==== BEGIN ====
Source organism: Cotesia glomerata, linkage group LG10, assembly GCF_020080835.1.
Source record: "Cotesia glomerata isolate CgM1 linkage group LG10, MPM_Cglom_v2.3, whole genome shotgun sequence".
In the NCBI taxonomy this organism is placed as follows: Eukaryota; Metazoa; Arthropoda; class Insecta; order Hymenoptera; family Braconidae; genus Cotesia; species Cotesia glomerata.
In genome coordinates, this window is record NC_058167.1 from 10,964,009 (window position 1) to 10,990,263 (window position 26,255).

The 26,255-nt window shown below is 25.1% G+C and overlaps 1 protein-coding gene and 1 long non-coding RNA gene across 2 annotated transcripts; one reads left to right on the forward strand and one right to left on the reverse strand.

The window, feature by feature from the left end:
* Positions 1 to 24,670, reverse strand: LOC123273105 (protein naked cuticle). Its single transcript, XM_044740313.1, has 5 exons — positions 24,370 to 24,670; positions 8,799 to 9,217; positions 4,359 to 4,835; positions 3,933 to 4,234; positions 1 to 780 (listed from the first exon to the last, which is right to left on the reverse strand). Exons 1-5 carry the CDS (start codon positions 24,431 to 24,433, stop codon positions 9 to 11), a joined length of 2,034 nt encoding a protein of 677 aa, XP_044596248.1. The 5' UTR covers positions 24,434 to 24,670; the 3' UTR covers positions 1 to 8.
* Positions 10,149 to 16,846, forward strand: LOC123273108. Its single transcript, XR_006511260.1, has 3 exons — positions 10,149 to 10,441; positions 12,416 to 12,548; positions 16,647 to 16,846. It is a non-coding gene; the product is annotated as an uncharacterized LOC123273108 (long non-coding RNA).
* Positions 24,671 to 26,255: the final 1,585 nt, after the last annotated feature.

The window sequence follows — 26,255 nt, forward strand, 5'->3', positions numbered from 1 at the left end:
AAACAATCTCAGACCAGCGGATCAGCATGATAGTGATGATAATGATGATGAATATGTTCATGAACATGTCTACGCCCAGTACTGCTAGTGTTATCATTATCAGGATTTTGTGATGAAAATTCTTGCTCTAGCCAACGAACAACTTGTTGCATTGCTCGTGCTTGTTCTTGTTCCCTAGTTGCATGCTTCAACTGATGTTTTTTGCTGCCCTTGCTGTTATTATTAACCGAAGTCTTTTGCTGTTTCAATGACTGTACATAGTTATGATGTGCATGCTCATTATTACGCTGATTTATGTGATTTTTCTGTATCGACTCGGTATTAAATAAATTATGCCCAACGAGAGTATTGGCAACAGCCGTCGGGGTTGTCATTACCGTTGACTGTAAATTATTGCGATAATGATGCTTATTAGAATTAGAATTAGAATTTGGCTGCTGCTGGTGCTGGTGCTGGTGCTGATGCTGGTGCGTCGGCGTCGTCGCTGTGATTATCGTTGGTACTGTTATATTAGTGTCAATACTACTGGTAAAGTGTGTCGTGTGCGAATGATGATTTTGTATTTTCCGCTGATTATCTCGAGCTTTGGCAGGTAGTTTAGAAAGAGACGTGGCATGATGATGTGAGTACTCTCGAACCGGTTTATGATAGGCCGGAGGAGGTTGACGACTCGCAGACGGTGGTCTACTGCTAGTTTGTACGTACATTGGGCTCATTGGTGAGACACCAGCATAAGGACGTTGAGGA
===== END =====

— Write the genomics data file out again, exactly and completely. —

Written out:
Source organism: Cotesia glomerata, linkage group LG10, assembly GCF_020080835.1.
Source record: "Cotesia glomerata isolate CgM1 linkage group LG10, MPM_Cglom_v2.3, whole genome shotgun sequence".
In the NCBI taxonomy this organism is placed as follows: Eukaryota; Metazoa; Arthropoda; class Insecta; order Hymenoptera; family Braconidae; genus Cotesia; species Cotesia glomerata.
In genome coordinates, this window is record NC_058167.1 from 10,964,009 (window position 1) to 10,990,263 (window position 26,255).

The 26,255-nt window shown below is 25.1% G+C and overlaps 1 protein-coding gene and 1 long non-coding RNA gene across 2 annotated transcripts; one reads left to right on the forward strand and one right to left on the reverse strand.

The window, feature by feature from the left end:
* Positions 1 to 24,670, reverse strand: LOC123273105 (protein naked cuticle). Its single transcript, XM_044740313.1, has 5 exons — positions 24,370 to 24,670; positions 8,799 to 9,217; positions 4,359 to 4,835; positions 3,933 to 4,234; positions 1 to 780 (listed from the first exon to the last, which is right to left on the reverse strand). Exons 1-5 carry the CDS (start codon positions 24,431 to 24,433, stop codon positions 9 to 11), a joined length of 2,034 nt encoding a protein of 677 aa, XP_044596248.1. The 5' UTR covers positions 24,434 to 24,670; the 3' UTR covers positions 1 to 8.
* Positions 10,149 to 16,846, forward strand: LOC123273108. Its single transcript, XR_006511260.1, has 3 exons — positions 10,149 to 10,441; positions 12,416 to 12,548; positions 16,647 to 16,846. It is a non-coding gene; the product is annotated as an uncharacterized LOC123273108 (long non-coding RNA).
* Positions 24,671 to 26,255: the final 1,585 nt, after the last annotated feature.

The window sequence follows — 26,255 nt, forward strand, 5'->3', positions numbered from 1 at the left end:
AAACAATCTCAGACCAGCGGATCAGCATGATAGTGATGATAATGATGATGAATATGTTCATGAACATGTCTACGCCCAGTACTGCTAGTGTTATCATTATCAGGATTTTGTGATGAAAATTCTTGCTCTAGCCAACGAACAACTTGTTGCATTGCTCGTGCTTGTTCTTGTTCCCTAGTTGCATGCTTCAACTGATGTTTTTTGCTGCCCTTGCTGTTATTATTAACCGAAGTCTTTTGCTGTTTCAATGACTGTACATAGTTATGATGTGCATGCTCATTATTACGCTGATTTATGTGATTTTTCTGTATCGACTCGGTATTAAATAAATTATGCCCAACGAGAGTATTGGCAACAGCCGTCGGGGTTGTCATTACCGTTGACTGTAAATTATTGCGATAATGATGCTTATTAGAATTAGAATTAGAATTTGGCTGCTGCTGGTGCTGGTGCTGGTGCTGATGCTGGTGCGTCGGCGTCGTCGCTGTGATTATCGTTGGTACTGTTATATTAGTGTCAATACTACTGGTAAAGTGTGTCGTGTGCGAATGATGATTTTGTATTTTCCGCTGATTATCTCGAGCTTTGGCAGGTAGTTTAGAAAGAGACGTGGCATGATGATGTGAGTACTCTCGAACCGGTTTATGATAGGCCGGAGGAGGTTGACGACTCGCAGACGGTGGTCTACTGCTAGTTTGTACGTACATTGGGCTCATTGGTGAGACACCAGCATAAGGACGTTGAGGA